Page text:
350 F.2d 445 (D.C. Cir. 1965) |
DC Circuit decided 1965-08-11
Where the element of unconscionability is present at the time a contract is made, the contract should not be enforced. The case is remanded to the lower court to determine whether the contract was unconscionable.Result: Win
Anne Fleming, “Remaking the ‘Law of the Poor’: Williams v. Walker-Thomas Furniture Co.”, in “The Poverty Law Canon: Exploring the Major Cases”, edited by Failinger & Rosser, University of Michigan Press, 2016: “From Watts to Washington, debt collection lawsuits were commonplace for poor families buying on credit in America’s cities. They often ended in the loss of the household’s furniture or the garnishment of the breadwinner’s wages. …. With the aid of a volunteer lawyer, Williams contested the store’s right to seize all her purchases. Both the trial judge and the intermediate appellate court ruled in favor of the store…. In 1965… [at] the Court of Appeals for the D.C. Circuit… the case took an unexpected turn. Judge Skelly Wright of the D.C. Circuit handed down his soon-to-be-famous opinion in the case…. Wright declared that courts in the District would not enforce a contract if the bargain was ‘unconscionable,’ meaning that there was ‘an absence of meaningful choice’ for one party along with ‘terms which are unreasonably favorable to the other party.’ Wright found that the store’s contract with Williams was potentially ‘unconscionable’ and therefore unenforceable. He remanded the case to the trial court for further proceedings. The decision was among of the first in the country to apply the doctrine of unconscionability. Judge Wright later predicted that the doctrine would be part of ‘a growing area of the law — the law of the poor.'”
Wikipedia: “As a staple of first-year law school contract law courses, it has been briefed extensively. It is also used as a case study in some modern economics classes.”
Law type: Civil
Topic(s): Consumer, Debt collection, and Unconscionable contract
State of origin: DC
Mr. Pierre E. Dostert, Washington, D. C., counsel for appellants in No. 18,605, argued for all appellants. Mr. R. R. Curry, Washington, D. C., for appellant in No. 18,604.
Others involved: Mr. Gerhard P. Van Arkel (appointed by this court), Washington, D. C., as amicus curiae.
Last modified: 2020-04-02 11:27
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CASE DETAILS(The syllabus is not part of the opinion, but is a summary prepared by the court reporter as a convenience.)
From the opinion
Appellee, Walker-Thomas Furniture Company, operates a retail furniture store in the District of Columbia. During the period from 1957 to 1962 each appellant in these cases purchased a number of household items from Walker-Thomas, for which payment was to be made in installments. The terms of each purchase were contained in a printed form contract which set forth the value of the purchased item and purported to lease the item to appellant for a stipulated monthly rent payment. The contract then provided, in substance, that title would remain in Walker-Thomas until the total of all the monthly payments made equaled the stated value of the item, at which time appellants could take title. In the event of a default in the payment of any monthly installment, Walker-Thomas could repossess the item.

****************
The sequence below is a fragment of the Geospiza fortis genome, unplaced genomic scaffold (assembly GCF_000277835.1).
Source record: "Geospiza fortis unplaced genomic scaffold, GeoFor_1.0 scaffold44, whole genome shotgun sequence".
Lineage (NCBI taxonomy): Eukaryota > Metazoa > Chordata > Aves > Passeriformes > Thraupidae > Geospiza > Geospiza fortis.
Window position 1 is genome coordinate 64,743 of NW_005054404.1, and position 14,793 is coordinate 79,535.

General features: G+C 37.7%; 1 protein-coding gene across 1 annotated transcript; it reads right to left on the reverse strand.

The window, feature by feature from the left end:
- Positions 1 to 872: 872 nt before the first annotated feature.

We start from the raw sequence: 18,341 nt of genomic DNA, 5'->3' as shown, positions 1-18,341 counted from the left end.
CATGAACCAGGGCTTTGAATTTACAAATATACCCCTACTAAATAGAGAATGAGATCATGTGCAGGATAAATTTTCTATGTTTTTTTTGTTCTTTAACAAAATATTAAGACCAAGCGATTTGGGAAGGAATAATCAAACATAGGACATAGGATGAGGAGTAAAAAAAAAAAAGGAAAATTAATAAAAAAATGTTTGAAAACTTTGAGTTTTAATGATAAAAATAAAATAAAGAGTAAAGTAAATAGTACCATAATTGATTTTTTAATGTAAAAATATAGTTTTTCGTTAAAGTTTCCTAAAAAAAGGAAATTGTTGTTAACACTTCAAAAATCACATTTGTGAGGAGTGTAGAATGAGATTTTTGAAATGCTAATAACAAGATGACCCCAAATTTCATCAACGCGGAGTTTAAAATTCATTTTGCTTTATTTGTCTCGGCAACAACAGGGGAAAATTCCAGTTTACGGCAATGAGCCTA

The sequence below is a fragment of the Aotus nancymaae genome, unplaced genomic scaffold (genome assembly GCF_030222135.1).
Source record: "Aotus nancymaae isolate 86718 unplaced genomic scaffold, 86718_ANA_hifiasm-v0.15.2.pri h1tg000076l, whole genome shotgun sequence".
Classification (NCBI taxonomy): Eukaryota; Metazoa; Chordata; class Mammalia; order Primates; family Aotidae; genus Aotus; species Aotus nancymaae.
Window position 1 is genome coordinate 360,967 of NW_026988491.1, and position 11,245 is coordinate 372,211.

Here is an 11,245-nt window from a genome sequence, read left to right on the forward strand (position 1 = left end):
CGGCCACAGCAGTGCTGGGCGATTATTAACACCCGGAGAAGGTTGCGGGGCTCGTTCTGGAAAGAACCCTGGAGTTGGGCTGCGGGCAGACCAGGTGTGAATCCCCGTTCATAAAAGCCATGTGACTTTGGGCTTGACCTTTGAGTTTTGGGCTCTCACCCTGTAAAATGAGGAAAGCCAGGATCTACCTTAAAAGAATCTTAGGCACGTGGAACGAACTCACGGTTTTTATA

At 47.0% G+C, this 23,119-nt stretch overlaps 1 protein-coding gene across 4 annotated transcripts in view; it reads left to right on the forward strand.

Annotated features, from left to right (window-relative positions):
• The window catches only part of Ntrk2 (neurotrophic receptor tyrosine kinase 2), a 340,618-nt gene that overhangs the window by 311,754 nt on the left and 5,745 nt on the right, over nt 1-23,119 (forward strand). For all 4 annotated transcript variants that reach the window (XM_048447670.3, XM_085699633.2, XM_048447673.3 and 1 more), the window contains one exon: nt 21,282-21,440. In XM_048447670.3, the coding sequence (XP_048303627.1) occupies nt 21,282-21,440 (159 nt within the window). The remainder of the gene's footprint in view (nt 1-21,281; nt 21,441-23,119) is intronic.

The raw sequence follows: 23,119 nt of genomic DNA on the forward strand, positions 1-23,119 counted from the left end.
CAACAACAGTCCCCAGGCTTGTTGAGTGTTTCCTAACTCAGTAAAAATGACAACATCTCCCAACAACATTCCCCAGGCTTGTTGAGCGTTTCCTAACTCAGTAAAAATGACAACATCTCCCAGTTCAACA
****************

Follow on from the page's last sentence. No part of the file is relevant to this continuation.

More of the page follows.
The contract further provided that “the amount of each periodical installment payment to be made by [purchaser] to the Company under this present lease shall be inclusive of and not in addition to the amount of each installment payment to be made by [purchaser] under such prior leases, bills or accounts; and all payments now and hereafter made by [purchaser] shall be credited pro rata on all outstanding leases, bills and accounts due the Company by [purchaser] at the time each such payment is made.” Emphasis added.) The effect of this rather obscure provision was to keep a balance due on every item purchased until the balance due on all items, whenever purchased, was liquidated. As a result, the debt incurred at the time of purchase of each item was secured by the right to repossess all the items previously purchased by the same purchaser, and each new item purchased automatically became subject to a security interest arising out of the previous dealings.
On May 12, 1962, appellant Thorne purchased an item described as a Daveno, three tables, and two lamps, having total stated value of $391.10. Shortly thereafter, he defaulted on his monthly payments and appellee sought to replevy all the items purchased since the first transaction in 1958. Similarly, on April 17, 1962, appellant Williams bought a stereo set of stated value of $514.95.1 She too defaulted shortly thereafter, and appellee sought to replevy all the items purchased since December, 1957. The Court of General Sessions granted judgment for appellee. The District of Columbia Court of Appeals affirmed, and we granted appellants’ motion for leave to appeal to this court.
Appellants’ principal contention, rejected by both the trial and the appellate courts below, is that these contracts, or at least some of them, are unconscionable and, hence, not enforceable. In its opinion in Williams v. Walker-Thomas Furniture Company, 198 A.2d 914, 916 (1964), the District of Columbia Court of Appeals explained its rejection of this contention as follows: